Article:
“Oh my God! Oh my God! I’m wrong! I’m wrong. I’m walking to a place that cares enough to feed me, to feed us. And, and there are others. There are other places with people who care. What I mean is, I see a strange dog, and I care what happened to it. I care what happens to me. We’re strangers, but I care. I’ve been wrong for so long boy.”

He stared at the dog. He slid slowly across the seat and whispering, “It’s ok boy, I’m not going to hurt you. I’m taking you with me. We’re going to the soup kitchen.  We’re gonna eat till we laugh. Do ya want that boy?”

The dog stared at Trinket. “You understand me? We’re alike. I knew right off we were. All right…Trash, we’re partners. I look after you and you look after me. And don’t ya go sluffin’ off on yer end, hear?” Trash’s sad eyes looked back at Trinket. “That is, if you want to?” Trinket asked.

For some reason, only known to Trash, he didn’t run away, or try to bite Trinket; instead, he allowed Trinket to stroke his head. After a few strokes Trash  moved to stand at the entrance.

“Well look at you, we just hook up to be partners and already you’re giving me attitude. One of us has a lot to learn.”

Trinket searched his backpack and found the long cord he carried. He looped an end around Trash’s neck, leaving enough room so it wouldn’t hurt him. “There ya go Trash, now this leash shows I care for you. I don’t want no debating the point either, it’s my way of showing I care. Besides, I think it’s the law. You want to get pinched? Huh, do you?”

Trash stared out the shelter’s entrance. “Ok Trash, I’m ready to go. I’ll introduce you to a few people. Now, if someone recognizes you, and knows you, you just give ‘em some attitude. You pretend you don’t even know them. You’re not going back to those that hurt you. Yeah, you just haul out that attitude, just flip ‘em the bird with your tail.”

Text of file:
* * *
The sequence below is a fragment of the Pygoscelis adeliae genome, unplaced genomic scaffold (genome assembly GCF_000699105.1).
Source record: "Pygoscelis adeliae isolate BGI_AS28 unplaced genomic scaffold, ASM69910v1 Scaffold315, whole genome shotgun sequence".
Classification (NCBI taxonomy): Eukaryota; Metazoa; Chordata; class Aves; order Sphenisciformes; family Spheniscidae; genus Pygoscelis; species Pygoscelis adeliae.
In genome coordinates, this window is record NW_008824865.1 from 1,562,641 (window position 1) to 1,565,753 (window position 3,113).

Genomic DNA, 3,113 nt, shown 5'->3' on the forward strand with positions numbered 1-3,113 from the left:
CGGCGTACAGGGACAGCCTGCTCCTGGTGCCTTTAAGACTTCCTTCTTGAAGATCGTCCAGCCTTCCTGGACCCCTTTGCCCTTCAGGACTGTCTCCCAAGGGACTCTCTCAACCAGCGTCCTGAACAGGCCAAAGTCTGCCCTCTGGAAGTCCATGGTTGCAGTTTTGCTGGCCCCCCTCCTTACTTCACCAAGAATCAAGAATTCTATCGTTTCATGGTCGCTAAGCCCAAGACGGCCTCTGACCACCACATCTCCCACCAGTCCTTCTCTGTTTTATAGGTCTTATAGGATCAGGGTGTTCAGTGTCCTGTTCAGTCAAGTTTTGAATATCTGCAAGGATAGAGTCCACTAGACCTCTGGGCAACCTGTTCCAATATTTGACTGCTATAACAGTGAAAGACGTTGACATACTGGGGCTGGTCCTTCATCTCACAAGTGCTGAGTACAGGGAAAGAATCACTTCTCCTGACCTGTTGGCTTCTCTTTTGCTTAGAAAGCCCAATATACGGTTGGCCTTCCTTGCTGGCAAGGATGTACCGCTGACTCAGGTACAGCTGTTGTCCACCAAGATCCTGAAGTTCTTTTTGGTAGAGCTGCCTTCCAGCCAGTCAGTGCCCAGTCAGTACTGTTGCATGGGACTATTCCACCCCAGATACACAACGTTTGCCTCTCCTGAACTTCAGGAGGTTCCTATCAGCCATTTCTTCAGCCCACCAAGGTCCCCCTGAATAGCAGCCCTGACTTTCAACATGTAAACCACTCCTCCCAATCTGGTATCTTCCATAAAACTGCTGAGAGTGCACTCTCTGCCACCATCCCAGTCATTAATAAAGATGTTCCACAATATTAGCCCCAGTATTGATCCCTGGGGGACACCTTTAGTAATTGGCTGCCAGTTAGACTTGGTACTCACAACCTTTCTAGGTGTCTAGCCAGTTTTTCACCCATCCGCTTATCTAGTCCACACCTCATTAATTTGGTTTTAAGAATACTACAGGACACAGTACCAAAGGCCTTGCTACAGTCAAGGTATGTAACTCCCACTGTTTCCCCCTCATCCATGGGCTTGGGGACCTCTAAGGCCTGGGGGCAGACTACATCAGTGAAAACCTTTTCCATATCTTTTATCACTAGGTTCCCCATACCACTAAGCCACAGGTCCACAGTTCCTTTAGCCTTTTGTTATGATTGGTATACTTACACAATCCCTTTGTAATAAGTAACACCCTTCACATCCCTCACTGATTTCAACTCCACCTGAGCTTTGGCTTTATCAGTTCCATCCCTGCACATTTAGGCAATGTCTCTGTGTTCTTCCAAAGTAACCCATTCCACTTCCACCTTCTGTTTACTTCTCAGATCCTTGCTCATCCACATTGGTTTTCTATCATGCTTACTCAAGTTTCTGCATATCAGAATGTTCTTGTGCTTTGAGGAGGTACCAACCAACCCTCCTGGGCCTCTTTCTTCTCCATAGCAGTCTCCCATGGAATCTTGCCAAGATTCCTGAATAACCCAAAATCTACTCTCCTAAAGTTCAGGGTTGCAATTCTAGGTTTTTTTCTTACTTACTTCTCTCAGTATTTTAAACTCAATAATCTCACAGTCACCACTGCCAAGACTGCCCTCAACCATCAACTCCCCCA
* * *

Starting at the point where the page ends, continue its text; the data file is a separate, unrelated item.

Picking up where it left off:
Trinket rose and straightened himself. He looked around, spat, pulled up his pants and made up his mind.

“Now that I’ve got a partner, we’re gonna have to find better living conditions. After we eat, I’m gonna talk to Nelson. He knows a guy who may be able to help us. But, you’re gonna have to change Trash. You can’t be goin’ around with your bad attitude on display. You’re gonna get me into trouble. We got to change your attitude Trash. It could take a long time, it’s gonna be hard, maybe the hardest thing you’ve ever done. But if you want better, you gotta change that attitude. Ok Trash? Are you ready boy?”

Trinket and Trash stepped out from the shelter. Outside, the rain continued to fall.

Posted in regular, Uncategorized | Tagged , , , , , , | Leave a comment

“Progeny” by David Allan Ross

If a sapling could look up at its parent, what might it feel?
Would it be in awe of the hulking presence that it must one day emulate?
Will it be up to the task of striving for the sky, sun and rain?

With the inherent beauty passed on to such a tiny representation of the genus, how long will this offshoot have to languish in the shadow of the monolith it has sprouted from?…By the count of man, it will be some decades.  Nurturing must now come from many aspects of nature, but not from its kin.
You see, all that it can learn it has already been taught.  The continuation of its kind now depends on the imprinting of vital genetic code to assure its place in the world.  Mankind wonders at the magnificent thing that it will become, starting out as a sliver and growing into a tree.

Posted in regular | Tagged , , , | Leave a comment